Jump to content


Photo

Road Movie - Feature - PreProduction


  • Please log in to reply
8 replies to this topic

#1 Matt Lazzarini

Matt Lazzarini
  • Basic Members
  • PipPip
  • 53 posts
  • Cinematographer
  • Toronto, ON

Posted 14 October 2005 - 09:01 PM

Greetings all,

Inspired by the production diaries of Mr. Mullen, Mr. Zanit, et al. I present the start of a production diary for a feature I have recently been hired to shoot. Right now it's without a title, so I'm calling it Road Movie. This is my first feature so I'm both excited and scared, which is good, I think :rolleyes:

First, some stats:

It's ultra-low budget. Camera/lighting/grip has been allocated roughly $3,000 CAD. Our shooting sched is 15 days, three Wed-Sun weeks starting Oct 26th. Obviously the budget's stretched pretty thin.

We'll be using the XL2, for the main reason that it's being donated for the shoot. The more I research this camera the more I like it. I'll have it for about 5-6 days prior to Day 1, so I'm going to test the heck out of it. We'll shoot 16x9 (native for this camera - yay!), 24P.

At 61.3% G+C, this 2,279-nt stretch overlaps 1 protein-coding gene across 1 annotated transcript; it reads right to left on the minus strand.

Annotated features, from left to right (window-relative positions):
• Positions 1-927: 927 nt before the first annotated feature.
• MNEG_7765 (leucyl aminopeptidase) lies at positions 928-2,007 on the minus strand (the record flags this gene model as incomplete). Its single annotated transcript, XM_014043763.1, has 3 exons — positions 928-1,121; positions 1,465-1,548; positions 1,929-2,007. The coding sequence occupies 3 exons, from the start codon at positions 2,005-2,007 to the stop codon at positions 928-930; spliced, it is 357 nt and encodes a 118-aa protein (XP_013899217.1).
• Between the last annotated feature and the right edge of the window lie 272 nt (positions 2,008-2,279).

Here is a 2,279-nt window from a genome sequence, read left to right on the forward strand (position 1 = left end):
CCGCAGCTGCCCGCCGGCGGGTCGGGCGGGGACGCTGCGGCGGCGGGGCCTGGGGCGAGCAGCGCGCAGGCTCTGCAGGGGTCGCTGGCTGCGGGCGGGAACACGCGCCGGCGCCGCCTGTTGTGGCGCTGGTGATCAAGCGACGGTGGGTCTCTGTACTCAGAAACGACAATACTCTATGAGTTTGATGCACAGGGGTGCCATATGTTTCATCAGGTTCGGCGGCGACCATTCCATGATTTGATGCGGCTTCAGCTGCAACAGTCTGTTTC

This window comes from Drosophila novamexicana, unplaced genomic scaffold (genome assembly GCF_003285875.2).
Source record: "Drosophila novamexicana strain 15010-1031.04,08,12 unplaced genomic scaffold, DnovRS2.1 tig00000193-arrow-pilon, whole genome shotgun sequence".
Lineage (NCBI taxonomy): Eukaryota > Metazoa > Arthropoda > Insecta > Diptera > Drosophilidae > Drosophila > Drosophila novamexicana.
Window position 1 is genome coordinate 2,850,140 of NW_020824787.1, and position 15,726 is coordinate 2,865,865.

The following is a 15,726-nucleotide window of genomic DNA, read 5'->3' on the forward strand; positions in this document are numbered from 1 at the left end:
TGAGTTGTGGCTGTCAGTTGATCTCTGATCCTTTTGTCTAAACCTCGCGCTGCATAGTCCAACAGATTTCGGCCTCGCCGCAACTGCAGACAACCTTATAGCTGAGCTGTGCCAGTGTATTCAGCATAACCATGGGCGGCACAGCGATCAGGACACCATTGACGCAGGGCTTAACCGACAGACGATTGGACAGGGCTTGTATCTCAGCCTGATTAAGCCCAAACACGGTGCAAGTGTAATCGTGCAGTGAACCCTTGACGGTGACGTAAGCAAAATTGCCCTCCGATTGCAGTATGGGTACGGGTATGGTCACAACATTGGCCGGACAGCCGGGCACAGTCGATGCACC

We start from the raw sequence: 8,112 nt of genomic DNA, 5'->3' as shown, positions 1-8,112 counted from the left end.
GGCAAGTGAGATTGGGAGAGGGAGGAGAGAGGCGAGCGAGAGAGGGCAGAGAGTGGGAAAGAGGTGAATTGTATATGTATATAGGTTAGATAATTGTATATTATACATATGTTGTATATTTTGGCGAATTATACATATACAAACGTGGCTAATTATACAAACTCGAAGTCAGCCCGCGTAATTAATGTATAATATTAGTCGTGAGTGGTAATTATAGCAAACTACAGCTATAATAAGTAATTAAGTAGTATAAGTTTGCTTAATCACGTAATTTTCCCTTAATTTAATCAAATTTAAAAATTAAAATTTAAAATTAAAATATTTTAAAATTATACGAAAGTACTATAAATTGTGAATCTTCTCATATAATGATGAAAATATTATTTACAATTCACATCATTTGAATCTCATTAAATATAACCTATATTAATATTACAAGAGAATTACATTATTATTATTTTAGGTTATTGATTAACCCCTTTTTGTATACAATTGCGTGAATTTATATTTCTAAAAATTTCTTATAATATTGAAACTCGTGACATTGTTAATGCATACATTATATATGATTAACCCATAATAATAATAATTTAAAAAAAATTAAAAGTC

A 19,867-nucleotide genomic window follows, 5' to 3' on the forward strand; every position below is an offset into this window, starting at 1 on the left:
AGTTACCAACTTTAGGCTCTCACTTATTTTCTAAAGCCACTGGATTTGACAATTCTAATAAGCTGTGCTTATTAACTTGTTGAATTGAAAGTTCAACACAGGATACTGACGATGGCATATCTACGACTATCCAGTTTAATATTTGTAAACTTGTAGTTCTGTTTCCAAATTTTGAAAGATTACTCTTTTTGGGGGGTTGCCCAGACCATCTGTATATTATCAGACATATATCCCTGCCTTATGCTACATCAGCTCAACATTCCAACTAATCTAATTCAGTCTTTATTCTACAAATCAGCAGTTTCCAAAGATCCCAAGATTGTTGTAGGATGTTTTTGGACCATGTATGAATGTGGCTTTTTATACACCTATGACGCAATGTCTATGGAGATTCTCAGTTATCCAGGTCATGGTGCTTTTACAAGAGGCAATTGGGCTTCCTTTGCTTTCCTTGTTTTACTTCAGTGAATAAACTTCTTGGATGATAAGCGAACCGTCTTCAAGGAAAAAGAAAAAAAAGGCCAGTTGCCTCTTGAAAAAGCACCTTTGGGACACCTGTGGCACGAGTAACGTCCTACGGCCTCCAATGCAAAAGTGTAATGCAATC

Here in TO lens options are limited, so we're going to rent the 14x manual lens. We're also going to test a wide angle adaptor the director owns for a different camera and see whether it'll work.

I've been looking into options for filters, and will probably opt for the Cokin P filter system. I know it has some drawbacks, but (and ofcourse testing will ultimately determine everything) I think it's the best bang for the (cheap) buck. We'll toss a pola on there and possibly a black net filter. I'm also going to test a very light warming filter and a very light cooling filter, should the situation/need arise.

PS here in Toronto has been very generous, giving us quite a cut rate. So far the lighting package consists of a 1k Baby Baby, 2 Redheads, 3 650w Peppers, 3 300w fresnels, a 4x4' fluoro bank and a 2x2' fluoro bank. Kinos are lighter but way more expensive, so we went with fluoro banks. I'd say a good 90% of the locations are small, so I needed a smaller lighting package that also fit our tiny budget.